Is an LLC Right for Me? What to Know Before Forming an LLC

Is an LLC Right for Me? What to Know Before Forming an LLC

by Kylie Ora Lobell, September 2014

An entrepreneur has many options when choosing the right structure for their small business. Making the right decision can help position the company for success.

One option is a limited liability company or an LLC. The following are some basic facts about LLCs that all business owners should consider when selecting the right structure for their small businesses.

What is an LLC?

An LLC is a combination of a partnership and a corporation. Like a corporation, an LLC can protect the individual owners of the small business from personal liability for the actions or debts of the business. An LLC can operate with one or more owners. In an LLC, owners or partners in the small business are called “members.” These members can either be individuals, corporations, or other LLCs. There is no limit to the number of members who can own a part of the business. In most cases, members will report any profits or losses from the small business on their individual returns. This is called “pass-through” taxable income.

Unlike a corporation, members at an LLC are not required to organize formal meetings or prepare written documentation of any meetings. Annual meetings of corporate directors and shareholders and a written record of the decisions made at these meetings are generally required to protect its shareholders from personal liability for the business’s actions.

Like a partnership, an LLC allows for flexibility when choosing how to best manage the small business. Each member can participate in the decision-making, or the members can select a member group of members, or even a nonmember to manage the business.

How to Form an LLC

The first step when forming an LLC is to choose the business’ name. Generally, there are three rules: 1) the name has to be different from the names of other LLCs in the state; 2) the name has to include the words limited liability company (or LLC); and 3) the name cannot include words restricted by the state.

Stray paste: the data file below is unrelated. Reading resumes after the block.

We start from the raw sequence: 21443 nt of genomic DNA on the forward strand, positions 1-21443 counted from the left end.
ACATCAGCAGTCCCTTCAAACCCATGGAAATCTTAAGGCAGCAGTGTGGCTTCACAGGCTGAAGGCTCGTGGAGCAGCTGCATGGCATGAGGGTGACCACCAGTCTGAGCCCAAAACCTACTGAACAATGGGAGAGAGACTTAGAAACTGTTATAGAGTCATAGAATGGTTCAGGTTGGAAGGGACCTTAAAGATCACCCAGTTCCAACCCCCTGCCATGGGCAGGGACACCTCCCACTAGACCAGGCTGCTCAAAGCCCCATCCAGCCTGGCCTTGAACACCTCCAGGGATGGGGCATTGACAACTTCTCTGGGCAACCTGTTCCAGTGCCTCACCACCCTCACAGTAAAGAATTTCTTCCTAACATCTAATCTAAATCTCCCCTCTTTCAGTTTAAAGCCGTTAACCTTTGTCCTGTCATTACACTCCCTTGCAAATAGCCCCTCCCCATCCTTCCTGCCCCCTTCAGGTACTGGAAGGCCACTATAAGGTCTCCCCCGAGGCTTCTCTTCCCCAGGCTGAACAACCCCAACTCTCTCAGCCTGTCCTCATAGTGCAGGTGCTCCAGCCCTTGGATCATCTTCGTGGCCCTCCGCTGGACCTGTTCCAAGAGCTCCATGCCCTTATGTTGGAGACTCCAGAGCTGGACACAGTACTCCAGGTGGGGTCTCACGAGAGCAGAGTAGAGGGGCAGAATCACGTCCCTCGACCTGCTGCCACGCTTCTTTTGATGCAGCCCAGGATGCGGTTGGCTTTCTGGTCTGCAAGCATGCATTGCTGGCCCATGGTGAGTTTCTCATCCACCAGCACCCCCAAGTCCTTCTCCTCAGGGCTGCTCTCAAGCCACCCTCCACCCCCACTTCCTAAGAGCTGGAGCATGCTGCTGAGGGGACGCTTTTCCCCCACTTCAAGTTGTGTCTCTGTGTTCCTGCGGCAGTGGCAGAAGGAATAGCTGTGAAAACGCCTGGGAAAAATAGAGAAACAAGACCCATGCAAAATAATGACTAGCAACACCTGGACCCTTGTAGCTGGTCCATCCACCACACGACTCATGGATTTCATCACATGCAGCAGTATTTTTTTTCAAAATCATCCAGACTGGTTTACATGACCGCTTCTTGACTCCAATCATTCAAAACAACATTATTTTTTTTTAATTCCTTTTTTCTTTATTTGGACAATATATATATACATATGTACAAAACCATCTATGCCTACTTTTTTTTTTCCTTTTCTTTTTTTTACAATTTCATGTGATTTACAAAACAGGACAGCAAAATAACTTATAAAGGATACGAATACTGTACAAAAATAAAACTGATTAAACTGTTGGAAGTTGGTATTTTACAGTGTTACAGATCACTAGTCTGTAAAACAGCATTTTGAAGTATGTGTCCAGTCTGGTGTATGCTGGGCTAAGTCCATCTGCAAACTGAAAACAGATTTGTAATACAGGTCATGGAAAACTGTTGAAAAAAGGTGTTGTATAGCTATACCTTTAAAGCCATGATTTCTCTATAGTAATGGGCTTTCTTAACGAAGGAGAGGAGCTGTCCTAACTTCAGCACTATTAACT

After the name has been chosen and approved by the state, a document, often called the Articles of Organization, which consist of the LLC’s name, address, and other basic information is filed with the state. Once the document is accepted, you have formed your business.

 

 

Benefits and Drawbacks of Forming an LLC

When an owner is establishing the LLC, startup costs are low and there is less paperwork than there is when starting a corporation. If an LLC is properly operated, and its assets and agreements are in the name of the business, the members will not be personally liable for the actions and debts of the business. Also, as mentioned earlier, you can structure the management of an LLC a variety of ways. There aren’t many drawbacks to operating your business as an LLC. There are ongoing expenses, but they apply to corporations and partnerships as well. Even though, in many cases, taxes on income earned by the LLC are passed through to the individual members, the LLC still has to file tax returns.

Forming an LLC Online

Nowadays, it’s simpler than ever to form an LLC because you can provide the information online. You do your part in minutes and a website will take the time needed to complete and file the paperwork for you.

First, find a trustworthy website that will allow you to form your LLC. You’ll fill out a questionnaire with information about your business. Based on the information you provide, the required documentation will be created.

The website will then send out these documents to the state for filing. Once the website receives confirmation from the state that your LLC has been formed, which can take anywhere from 20 to 35 days, the website will notify you.

Getting Started

An LLC provides numerous benefits to small business owners. It can get a business’ operations off the ground and offer members protection from problems that may arise. For many small business owners, it’s the best option available.

Interested in forming an LLC? LegalZoom can help. Learn more about forming an LLC.

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